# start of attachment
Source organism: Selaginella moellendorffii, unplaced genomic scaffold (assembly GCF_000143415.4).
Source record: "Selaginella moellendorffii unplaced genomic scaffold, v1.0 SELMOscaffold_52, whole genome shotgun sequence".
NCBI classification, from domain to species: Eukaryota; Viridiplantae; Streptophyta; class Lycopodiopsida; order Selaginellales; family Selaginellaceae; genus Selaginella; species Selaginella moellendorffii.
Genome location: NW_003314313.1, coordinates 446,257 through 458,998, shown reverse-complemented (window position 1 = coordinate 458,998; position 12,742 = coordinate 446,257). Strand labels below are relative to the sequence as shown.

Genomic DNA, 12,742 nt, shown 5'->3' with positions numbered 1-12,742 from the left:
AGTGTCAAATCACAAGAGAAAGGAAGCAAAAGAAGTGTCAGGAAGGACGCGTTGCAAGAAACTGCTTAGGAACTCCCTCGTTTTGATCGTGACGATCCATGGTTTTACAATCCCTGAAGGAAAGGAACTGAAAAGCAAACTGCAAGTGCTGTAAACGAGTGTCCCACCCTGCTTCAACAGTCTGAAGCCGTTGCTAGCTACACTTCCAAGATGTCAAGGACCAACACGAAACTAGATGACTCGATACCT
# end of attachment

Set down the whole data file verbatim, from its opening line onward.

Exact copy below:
Source organism: Selaginella moellendorffii, unplaced genomic scaffold (assembly GCF_000143415.4).
Source record: "Selaginella moellendorffii unplaced genomic scaffold, v1.0 SELMOscaffold_52, whole genome shotgun sequence".
NCBI classification, from domain to species: Eukaryota; Viridiplantae; Streptophyta; class Lycopodiopsida; order Selaginellales; family Selaginellaceae; genus Selaginella; species Selaginella moellendorffii.
Genome location: NW_003314313.1, coordinates 446,257 through 458,998, shown reverse-complemented (window position 1 = coordinate 458,998; position 12,742 = coordinate 446,257). Strand labels below are relative to the sequence as shown.

Genomic DNA, 12,742 nt, shown 5'->3' with positions numbered 1-12,742 from the left:
AGTGTCAAATCACAAGAGAAAGGAAGCAAAAGAAGTGTCAGGAAGGACGCGTTGCAAGAAACTGCTTAGGAACTCCCTCGTTTTGATCGTGACGATCCATGGTTTTACAATCCCTGAAGGAAAGGAACTGAAAAGCAAACTGCAAGTGCTGTAAACGAGTGTCCCACCCTGCTTCAACAGTCTGAAGCCGTTGCTAGCTACACTTCCAAGATGTCAAGGACCAACACGAAACTAGATGACTCGATACCT